FRESH WATER MANAGEMENT
By Syed M. Aslam
Dec 17 - 30, 2001
Spreading water scarcity is one of the most important issue that the world faces today. By now many of us have read distardly predictions about water being the major cause of the wars in near future as well as creating a new breed of refugees, the 'water refugees.'
What has caused the alarm bells to ring is the fact that water use globally has increased three-fold during last fifty years. The tremendous increase in water consumption globally has also resulted in massive underground pumping which still continues to rise. The massive water pumping in turn has resulted in falling of water tables on every continent including the Indo-Pakistan subcontinent.
As 70 per cent of all the water pumped from underground or drawn from rivers is used for irrigation, water scarcity also means food scarcity. That explains the rising grain imports in many countries including India, Iran, Mexico, Egypt, China and Pakistan, an agro-based economy. The case of Saudi Arabia is only slightly different — the country, which turned to wholesale use of pumped water for agriculture in the 1970s, had to import 7 million tonnes of grain in 1997 compared to 3 million tonnes three years ago when its aquifers began to dry up in 1994.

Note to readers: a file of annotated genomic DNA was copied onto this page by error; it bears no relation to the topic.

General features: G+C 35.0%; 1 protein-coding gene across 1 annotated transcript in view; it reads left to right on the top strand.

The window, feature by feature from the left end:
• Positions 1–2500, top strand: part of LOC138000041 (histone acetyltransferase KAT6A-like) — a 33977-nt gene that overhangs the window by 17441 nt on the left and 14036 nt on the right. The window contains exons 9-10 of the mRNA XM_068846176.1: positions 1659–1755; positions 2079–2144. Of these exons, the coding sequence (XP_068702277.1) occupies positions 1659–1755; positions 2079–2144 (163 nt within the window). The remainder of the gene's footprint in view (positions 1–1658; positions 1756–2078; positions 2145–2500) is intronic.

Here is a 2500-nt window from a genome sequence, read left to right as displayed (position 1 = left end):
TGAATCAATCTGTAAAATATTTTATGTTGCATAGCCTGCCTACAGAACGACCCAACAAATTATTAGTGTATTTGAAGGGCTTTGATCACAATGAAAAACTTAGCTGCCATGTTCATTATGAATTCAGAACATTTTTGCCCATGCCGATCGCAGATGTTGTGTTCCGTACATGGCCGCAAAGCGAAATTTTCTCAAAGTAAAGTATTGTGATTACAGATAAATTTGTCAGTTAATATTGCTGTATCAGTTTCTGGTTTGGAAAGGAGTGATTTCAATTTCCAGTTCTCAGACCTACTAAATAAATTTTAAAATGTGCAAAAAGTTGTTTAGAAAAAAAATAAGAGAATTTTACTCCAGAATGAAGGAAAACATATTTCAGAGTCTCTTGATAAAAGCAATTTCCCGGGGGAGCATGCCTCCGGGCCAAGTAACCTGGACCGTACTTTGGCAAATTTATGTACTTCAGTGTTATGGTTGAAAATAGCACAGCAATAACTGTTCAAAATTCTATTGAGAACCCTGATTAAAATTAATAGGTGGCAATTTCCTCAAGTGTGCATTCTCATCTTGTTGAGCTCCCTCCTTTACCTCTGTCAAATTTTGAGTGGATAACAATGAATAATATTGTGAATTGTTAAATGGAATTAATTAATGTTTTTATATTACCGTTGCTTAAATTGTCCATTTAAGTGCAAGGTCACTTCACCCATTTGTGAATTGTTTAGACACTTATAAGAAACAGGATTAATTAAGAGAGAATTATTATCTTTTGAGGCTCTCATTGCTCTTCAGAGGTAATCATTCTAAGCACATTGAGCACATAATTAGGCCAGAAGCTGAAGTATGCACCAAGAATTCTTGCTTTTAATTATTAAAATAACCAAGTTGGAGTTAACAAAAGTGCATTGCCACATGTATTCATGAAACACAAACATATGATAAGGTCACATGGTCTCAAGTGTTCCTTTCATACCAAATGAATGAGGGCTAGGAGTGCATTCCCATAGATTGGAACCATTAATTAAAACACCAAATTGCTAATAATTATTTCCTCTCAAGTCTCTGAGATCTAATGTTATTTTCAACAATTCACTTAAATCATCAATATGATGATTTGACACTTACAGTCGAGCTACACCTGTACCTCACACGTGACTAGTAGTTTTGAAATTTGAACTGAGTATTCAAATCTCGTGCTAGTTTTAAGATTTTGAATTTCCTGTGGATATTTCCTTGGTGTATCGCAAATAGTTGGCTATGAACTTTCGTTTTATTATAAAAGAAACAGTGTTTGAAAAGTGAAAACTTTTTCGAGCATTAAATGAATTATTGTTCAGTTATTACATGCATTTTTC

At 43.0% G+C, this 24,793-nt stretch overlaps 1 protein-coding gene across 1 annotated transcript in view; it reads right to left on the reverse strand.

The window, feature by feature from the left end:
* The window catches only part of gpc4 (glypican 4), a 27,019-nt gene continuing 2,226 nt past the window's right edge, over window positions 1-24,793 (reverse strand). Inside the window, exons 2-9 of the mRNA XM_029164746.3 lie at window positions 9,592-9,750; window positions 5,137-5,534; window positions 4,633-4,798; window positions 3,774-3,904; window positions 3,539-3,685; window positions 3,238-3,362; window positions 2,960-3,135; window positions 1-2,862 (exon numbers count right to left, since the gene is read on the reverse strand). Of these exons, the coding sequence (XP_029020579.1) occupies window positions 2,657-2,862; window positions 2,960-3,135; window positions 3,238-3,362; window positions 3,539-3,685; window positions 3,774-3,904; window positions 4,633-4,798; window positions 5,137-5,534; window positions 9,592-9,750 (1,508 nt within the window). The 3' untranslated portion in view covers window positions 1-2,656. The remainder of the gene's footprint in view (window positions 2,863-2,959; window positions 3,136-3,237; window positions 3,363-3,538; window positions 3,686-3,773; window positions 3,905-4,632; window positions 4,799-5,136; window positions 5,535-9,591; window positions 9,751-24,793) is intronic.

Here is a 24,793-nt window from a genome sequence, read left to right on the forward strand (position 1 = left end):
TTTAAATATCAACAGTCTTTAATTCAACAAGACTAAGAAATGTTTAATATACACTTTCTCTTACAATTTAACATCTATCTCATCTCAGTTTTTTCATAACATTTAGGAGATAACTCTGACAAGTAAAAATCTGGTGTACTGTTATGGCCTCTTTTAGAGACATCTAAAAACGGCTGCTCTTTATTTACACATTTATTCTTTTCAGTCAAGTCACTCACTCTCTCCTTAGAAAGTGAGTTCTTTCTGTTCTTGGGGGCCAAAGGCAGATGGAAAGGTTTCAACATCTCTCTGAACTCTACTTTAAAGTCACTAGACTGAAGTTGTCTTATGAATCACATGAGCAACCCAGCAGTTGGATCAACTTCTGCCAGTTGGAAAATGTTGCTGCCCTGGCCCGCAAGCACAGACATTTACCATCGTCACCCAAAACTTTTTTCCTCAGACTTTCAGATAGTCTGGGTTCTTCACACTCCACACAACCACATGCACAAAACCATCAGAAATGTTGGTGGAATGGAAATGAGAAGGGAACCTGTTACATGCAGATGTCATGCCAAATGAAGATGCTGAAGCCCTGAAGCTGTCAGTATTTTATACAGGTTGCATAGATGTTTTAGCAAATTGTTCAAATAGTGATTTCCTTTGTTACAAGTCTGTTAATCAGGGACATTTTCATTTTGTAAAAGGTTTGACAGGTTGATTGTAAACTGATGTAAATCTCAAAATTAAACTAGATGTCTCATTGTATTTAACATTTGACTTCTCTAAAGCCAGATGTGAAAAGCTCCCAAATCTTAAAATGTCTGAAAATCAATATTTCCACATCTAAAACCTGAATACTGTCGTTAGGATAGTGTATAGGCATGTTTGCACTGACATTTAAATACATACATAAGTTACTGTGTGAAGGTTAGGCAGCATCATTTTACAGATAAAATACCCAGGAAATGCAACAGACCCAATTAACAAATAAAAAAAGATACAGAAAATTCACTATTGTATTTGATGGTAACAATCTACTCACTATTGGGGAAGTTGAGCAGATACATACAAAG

The shortage of water affected the province of Sindh most profoundly this year. Till end last month only 20 per cent of the wheat sowing target was achieved in Sindh compared to 63 per cent in the province of Punjab. The Punjab government has fixed a wheat sowing area target of 6.18 million hectares of which 3.898 million hectares was sowed till last month. On the other hand, only 200,000 hectres or 20 per cent of the wheat sowing target of 1.04 million hectares has been achieved in Sindh.
Low forest area also takes a heavy toll on water resources — greater tree-cover area means better water -shed protective mechanism for forests. On the other hand, low forest-cover area, or loss of it, impairs this protective mechanism and can result in turning year-round water supplies in seasonal streams, flooding during some periods and drying during others. In neighbouring India deforestation in Ganges river valley has caused heavier flooding and property damage of $ 1 billion per year. Pakistan's forest cover of 4.2 million hectares makes up just 4.8 per cent of the total 87.98 million hectares of total land which is extremely low by international standards. While a study is yet to be made on the harmful impact of heavy illegal loggings it is safe to say that the practise, primarily aimed at using the wood as fuel, is causing an irreversible damage to the environment.